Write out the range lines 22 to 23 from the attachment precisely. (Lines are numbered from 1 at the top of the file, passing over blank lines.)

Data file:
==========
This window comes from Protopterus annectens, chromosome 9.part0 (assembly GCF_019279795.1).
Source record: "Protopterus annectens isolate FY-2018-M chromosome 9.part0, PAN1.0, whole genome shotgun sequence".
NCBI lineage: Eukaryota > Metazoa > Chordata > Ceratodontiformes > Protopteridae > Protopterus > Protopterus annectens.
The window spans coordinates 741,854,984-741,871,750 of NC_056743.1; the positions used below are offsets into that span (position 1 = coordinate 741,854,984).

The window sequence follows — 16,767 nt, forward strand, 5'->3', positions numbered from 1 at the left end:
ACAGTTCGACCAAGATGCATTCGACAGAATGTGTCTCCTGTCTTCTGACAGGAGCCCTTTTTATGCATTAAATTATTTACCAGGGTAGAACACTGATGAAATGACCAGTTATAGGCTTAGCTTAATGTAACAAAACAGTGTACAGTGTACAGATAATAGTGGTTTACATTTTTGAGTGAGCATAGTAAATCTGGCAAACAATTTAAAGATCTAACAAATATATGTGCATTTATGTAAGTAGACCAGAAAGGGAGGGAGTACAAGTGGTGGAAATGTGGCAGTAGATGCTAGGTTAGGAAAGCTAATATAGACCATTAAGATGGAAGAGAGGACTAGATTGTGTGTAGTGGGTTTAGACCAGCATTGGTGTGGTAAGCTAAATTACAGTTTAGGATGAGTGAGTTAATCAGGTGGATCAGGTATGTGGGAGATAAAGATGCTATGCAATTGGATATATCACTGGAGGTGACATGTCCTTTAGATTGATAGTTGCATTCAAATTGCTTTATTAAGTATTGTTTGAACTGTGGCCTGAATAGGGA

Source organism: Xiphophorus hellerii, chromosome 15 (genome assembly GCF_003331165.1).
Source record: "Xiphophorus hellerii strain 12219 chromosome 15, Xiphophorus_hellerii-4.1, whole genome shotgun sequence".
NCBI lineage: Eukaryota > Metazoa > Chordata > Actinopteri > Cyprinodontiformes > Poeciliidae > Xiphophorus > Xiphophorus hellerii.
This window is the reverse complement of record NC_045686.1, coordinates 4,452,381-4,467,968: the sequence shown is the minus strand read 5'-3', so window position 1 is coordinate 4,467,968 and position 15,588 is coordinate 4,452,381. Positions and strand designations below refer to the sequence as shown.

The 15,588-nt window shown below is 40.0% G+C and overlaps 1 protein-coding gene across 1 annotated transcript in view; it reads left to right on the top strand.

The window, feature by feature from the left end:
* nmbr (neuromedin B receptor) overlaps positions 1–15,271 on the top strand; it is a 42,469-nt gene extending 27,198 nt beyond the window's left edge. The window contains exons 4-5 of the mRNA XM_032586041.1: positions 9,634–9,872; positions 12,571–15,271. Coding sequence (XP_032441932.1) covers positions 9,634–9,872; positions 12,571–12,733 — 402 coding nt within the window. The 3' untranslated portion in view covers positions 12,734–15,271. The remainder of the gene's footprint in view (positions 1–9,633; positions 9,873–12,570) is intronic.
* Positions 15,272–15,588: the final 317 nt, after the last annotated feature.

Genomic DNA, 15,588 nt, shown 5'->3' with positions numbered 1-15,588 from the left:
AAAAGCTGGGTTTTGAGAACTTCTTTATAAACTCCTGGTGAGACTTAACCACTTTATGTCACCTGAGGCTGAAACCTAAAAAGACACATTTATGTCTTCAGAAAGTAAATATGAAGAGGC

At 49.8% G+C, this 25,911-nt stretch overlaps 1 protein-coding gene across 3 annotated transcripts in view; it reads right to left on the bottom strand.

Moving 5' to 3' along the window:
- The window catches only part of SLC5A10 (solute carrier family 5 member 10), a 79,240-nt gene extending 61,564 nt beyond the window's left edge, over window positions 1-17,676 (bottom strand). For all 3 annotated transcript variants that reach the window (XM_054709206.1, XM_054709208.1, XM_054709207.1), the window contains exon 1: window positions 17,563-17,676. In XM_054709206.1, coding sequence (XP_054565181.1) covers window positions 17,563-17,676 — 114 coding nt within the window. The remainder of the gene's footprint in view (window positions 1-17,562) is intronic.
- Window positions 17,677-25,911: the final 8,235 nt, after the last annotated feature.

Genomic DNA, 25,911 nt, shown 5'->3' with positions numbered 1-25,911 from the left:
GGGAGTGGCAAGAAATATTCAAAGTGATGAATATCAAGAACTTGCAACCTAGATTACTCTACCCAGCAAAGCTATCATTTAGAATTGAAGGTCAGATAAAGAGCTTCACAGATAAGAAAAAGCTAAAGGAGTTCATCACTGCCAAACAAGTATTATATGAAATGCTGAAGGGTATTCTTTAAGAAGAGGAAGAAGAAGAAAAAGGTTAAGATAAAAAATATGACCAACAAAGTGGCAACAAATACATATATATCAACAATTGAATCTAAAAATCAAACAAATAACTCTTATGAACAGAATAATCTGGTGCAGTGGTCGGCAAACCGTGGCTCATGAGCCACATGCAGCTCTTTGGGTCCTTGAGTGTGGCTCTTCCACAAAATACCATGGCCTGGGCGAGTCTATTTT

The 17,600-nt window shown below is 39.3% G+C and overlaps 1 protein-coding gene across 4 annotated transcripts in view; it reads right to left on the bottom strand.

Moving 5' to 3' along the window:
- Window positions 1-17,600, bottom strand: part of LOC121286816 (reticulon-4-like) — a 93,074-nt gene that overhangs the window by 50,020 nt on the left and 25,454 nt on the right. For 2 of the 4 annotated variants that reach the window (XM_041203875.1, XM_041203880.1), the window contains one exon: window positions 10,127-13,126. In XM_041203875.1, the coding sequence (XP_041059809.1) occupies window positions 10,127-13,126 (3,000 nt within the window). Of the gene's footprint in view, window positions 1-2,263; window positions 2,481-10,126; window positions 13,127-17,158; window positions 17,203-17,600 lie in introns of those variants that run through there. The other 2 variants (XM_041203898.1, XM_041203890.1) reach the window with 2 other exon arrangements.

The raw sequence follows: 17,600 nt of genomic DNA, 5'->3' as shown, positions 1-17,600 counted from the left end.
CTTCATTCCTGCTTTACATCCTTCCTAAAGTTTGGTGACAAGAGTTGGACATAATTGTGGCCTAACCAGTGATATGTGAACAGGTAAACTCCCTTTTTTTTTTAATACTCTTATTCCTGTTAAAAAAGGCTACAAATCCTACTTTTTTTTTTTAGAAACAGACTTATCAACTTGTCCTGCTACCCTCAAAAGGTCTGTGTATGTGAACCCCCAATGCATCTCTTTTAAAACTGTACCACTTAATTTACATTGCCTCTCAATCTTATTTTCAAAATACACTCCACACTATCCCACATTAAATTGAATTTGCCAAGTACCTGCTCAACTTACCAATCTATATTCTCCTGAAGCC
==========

GGGAGTGGCAAGAAATATTCAAAGTGATGAATATCAAGAACTTGCAACCTAGATTACTCTACCCAGCAAAGCTATCATTTAGAATTGAAGGTCAGATAAAGAGCTTCACAGATAAGAAAAAGCTAAAGGAGTTCATCACTGCCAAACAAGTATTATATGAAATGCTGAAGGGTATTCTTTAAGAAGAGGAAGAAGAAGAAAAAGGTTAAGATAAAAAATATGACCAACAAAGTGGCAACAAATACATATATATCAACAATTGAATCTAAAAATCAAACAAATAACTCTTATGAACAGAATAATCTGGTGCAGTGGTCGGCAAACCGTGGCTCATGAGCCACATGCAGCTCTTTGGGTCCTTGAGTGTGGCTCTTCCACAAAATACCATGGCCTGGGCGAGTCTATTTT

The 17,600-nt window shown below is 39.3% G+C and overlaps 1 protein-coding gene across 4 annotated transcripts in view; it reads right to left on the bottom strand.